Duct tape boat. Waterskiing behind a cruise ship. Dropping a car from 4000 feet. Making a seesaw that can take something like 40000 pounds of force without breaking or even bending and still works as a seesaw.
Crossing a hundred yard wide drydock in a bridge they made out of duct tape, while being afraid of heights? .
They made not one but two hovercrafts.
Four functioning historical weapons: The confederate rocket, the confederate steam machine gun, the greek machine-bow and the Korean HWACHA!
You can't make a sailboat sail by blowing on the sail with a fan that's mounted in the sailboat itself. It's against the laws of physics. They built one. It worked. It sailed. They broke a law of physics. "I reject your reality and substitute my own" is all that needs to be said.
Finally, anything that follows the phrase "Replicate the result."
This is Jack O'Neill's job on Stargate SG-1, given that he's essentially an avatar for the Tau'ri (Earth humans) at large. In the SG-1 mileu, Puny Earthlings aren't so puny, by virtue of overturning every single conception of How Things Are Supposed To Be by the older races. Note that the Tok'ra had been fighting the Goa'uld for millennia with little progress. The SGC, with comparatively primitive weapons and tech, beat them in 8 years. Crazy Awesome is Earth's hat!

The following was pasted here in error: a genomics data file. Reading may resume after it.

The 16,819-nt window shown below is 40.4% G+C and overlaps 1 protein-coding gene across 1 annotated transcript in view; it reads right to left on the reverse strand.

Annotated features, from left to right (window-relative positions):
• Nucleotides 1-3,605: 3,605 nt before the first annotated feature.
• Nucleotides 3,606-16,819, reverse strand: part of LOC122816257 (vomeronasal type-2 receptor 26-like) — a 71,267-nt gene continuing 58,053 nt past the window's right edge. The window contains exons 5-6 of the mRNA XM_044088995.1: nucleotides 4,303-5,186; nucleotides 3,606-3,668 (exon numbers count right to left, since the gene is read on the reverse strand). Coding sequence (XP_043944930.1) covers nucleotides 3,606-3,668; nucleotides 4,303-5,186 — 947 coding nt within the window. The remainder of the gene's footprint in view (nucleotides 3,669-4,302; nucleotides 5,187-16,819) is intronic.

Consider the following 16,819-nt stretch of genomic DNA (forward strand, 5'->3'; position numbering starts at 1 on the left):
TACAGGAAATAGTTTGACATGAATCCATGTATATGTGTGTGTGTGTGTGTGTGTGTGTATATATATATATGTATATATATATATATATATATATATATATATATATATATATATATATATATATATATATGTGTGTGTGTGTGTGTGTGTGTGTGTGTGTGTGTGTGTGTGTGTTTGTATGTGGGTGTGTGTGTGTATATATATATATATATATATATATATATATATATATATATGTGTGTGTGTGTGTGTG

In Dollhouse, Alpha spends most of his screen time being evil and ridiculously awesome.
Renee Walker in season 8 of 24, after going through a season-long Break the Cutie the previous year. She came out the other side as a Death Seeker willing to dismember a man if it means not blowing the mission.
"I don't know where this is headed, but the only one of us with the coordinates for this destination in his hardware is you. Go on whatever vision quest you require. Stand on the rim of the volcano, stand alone and do your dance. Just find this beast before he takes another bite."
While Tyler in My Hero is usually a Cloudcuckoolander, he jumped into this trope briefly when George was having trouble concentrating and brought home an armed missile. Tyler promptly disarmed it with a code he got off the Internet. This qualifies because:
He had no idea that there was even going to be a missile, which would make him Crazy-Prepared if...
...he had ever prepared for anything previously.
House. Once an Episode he thwarts proper medical procedures, medical ethics, or common sense. And pretty much every episode he fixes a patient no other doctor could.
Correction: he diagnoses a patient no other doctor could. Sometimes, his diagnosis reveals an incurable condition, and most of the time, the actual therapeutic procedures are left to other doctors.
In one arc he starts using methadone instead of his usual hydrocodone. It works very well, eliminating his leg pain (rather than simply reducing it as the Vicodin does). Without the pain, he mellows and becomes less crazy... and less awesome. Eventually he decides he likes being awesome more than he likes being pain-free.
Winston: Did you just flip a coin? Guerrero: ... No.
In the second season premiere, he walks into a fancy cocktail party unannounced, wearing a tuxedo and casually carrying a sniper rifle slung over his shoulder. He's genuinely surprised that the security overreacts.